It all began, October 29th, 1929, the Stock Market come to a seizing halt and crisis began. America’s economy was sustaining itself on money that wasn’t there from the stock market and it finally broke them to the point, at what the time felt like, of no return. The Great Depression swept the country and very soon people started to lose everything. Margins, people not buying American goods, and overproduction were some of the major contributions to the Great Depression.
The Stock Market Crash was majorly caused by people buying margins. Margins are when investors would pay only a fraction of the price to have a stock. People would use these to make quick money without having to commit to spending large sums of their savings upfront. The problem with this is that margin buyers were incredibly sensitive to any declines considering they would have to pay back all the additional money that wasn’t paid upfront.
(Document 4) Because of this, any slight decline, investors would drop the stock all together and essentially lose nothing. Then, the cycle would start all over again and the economy in reality would lose money. There was no way of checking this, so investors could drop as many stocks into the market again as many times as they’d like without any repercussions. (Document 4) The economy began to lose more than what was coming in slowly milking out the rest of money in the stock. The economy was sitting on a pile of, what essentially was, imaginary money.
Since the economy began decreasing, companies began to lay off workers. These workers couldn’t buy products anymore. The increase of job loses made it harder for families to reach the bare minimum to support their family. Workers weren’t made and families suffered more everyday because they couldn’t make up the lost of money. During this time, 21% of families less than $1,000 as an income which is not nearly enough for an average family, which needed at minimum $2,000 yearly income. (Document 2) Since Americans could no longer afford to buy products, the government attempted to stimulate the economy by asking countries to repay war debt from World War One by buying American goods. However, in 1930 America adopted the Hawley-Smoot Tariff, which raised tariff prices tremendously. (Document 5) Evidently, other countries did not like this and stopped American products and in return raised their tariff prices in retaliation. Now Americans couldn’t afford foreign and domestic goods.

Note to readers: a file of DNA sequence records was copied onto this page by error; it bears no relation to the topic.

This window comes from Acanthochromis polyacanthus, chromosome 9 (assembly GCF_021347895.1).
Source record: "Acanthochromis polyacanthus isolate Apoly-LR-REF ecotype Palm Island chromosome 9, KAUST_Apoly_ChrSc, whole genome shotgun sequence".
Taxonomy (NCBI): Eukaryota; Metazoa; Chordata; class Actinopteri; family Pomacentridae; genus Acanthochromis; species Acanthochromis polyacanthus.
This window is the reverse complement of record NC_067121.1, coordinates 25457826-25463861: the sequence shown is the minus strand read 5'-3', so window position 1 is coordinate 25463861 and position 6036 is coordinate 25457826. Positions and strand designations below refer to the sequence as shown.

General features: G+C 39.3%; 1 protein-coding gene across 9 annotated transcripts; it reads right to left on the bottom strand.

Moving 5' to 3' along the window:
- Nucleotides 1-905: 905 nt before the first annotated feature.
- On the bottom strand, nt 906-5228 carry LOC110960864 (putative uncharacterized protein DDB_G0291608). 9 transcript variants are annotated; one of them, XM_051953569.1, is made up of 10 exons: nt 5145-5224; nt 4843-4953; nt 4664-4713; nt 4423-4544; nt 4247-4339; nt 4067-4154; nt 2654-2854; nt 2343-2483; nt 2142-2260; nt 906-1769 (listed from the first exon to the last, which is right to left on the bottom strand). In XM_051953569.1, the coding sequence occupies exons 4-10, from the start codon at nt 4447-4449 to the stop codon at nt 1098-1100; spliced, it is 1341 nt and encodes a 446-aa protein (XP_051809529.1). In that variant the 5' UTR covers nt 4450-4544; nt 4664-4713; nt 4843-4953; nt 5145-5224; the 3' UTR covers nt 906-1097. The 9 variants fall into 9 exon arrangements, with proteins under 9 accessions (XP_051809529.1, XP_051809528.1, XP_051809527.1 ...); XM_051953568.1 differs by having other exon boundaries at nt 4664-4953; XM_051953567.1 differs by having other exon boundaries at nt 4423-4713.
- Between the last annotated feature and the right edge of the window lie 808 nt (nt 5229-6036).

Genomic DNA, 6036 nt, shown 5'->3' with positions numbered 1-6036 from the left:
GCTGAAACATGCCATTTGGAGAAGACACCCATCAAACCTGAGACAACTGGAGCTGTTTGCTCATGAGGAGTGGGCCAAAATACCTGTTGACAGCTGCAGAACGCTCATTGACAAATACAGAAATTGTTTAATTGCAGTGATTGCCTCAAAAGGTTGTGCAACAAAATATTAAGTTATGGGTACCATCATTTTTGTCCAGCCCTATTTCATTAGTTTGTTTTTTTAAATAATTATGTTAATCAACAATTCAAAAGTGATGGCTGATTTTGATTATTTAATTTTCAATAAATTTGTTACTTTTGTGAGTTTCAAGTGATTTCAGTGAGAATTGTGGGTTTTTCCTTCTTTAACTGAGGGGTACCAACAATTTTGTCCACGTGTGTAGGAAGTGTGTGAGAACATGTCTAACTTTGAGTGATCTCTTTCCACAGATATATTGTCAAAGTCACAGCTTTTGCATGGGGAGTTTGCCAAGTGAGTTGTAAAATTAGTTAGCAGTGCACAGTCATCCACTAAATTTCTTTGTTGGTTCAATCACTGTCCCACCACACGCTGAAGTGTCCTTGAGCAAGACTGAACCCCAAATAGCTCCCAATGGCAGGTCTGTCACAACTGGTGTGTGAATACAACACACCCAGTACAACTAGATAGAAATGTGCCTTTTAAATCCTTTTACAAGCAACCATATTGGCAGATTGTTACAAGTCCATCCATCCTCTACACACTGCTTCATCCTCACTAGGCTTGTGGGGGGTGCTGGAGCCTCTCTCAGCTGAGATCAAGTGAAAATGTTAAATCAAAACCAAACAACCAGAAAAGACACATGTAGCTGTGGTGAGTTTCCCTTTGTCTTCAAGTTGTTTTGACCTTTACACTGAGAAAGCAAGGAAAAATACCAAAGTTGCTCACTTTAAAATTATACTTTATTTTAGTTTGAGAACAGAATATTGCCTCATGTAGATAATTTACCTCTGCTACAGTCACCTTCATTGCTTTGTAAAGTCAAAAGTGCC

If America wasn’t already struggling, industries began making too many products and nobody was buying. Buying installment plans, purchasing something over a period of time, was incredibly popular. In theory, this seems like a great idea, however people were buying installment plans faster than the income was expanding. meaning that nobody was buying new products and prices dropped and the economy dropped. (Document 1) The economy wasn’t the only thing suffering from prices drop, but farmers were struck hard from it as well. The farm industry was over producing products and nobody was buying anymore, which force them to drop prices so low farmers weren’t making a profit anymore. (Document 3) Farmers lost so much money on dropped prices, and were hit the hardest during the depression. People couldn’t afford the goods farmers made and they were stuck paying off the installment plans, so buying new products was the least of their concerns.
The Great Depression was an awful time in American history and the major contributors to the suffering were: margins, people not buying American goods, and overproduction. The greatest decline in the American economy could’ve been avoided if the U.S. government monitored the stock market better, had not raised tariffs, and had support systems for overproduction. Also, the lack of preparation and the stall of government help is what made it harder for the economy to recover. Not monitoring the economy better was a mistake that caused major downfalls and could have left America in ruins.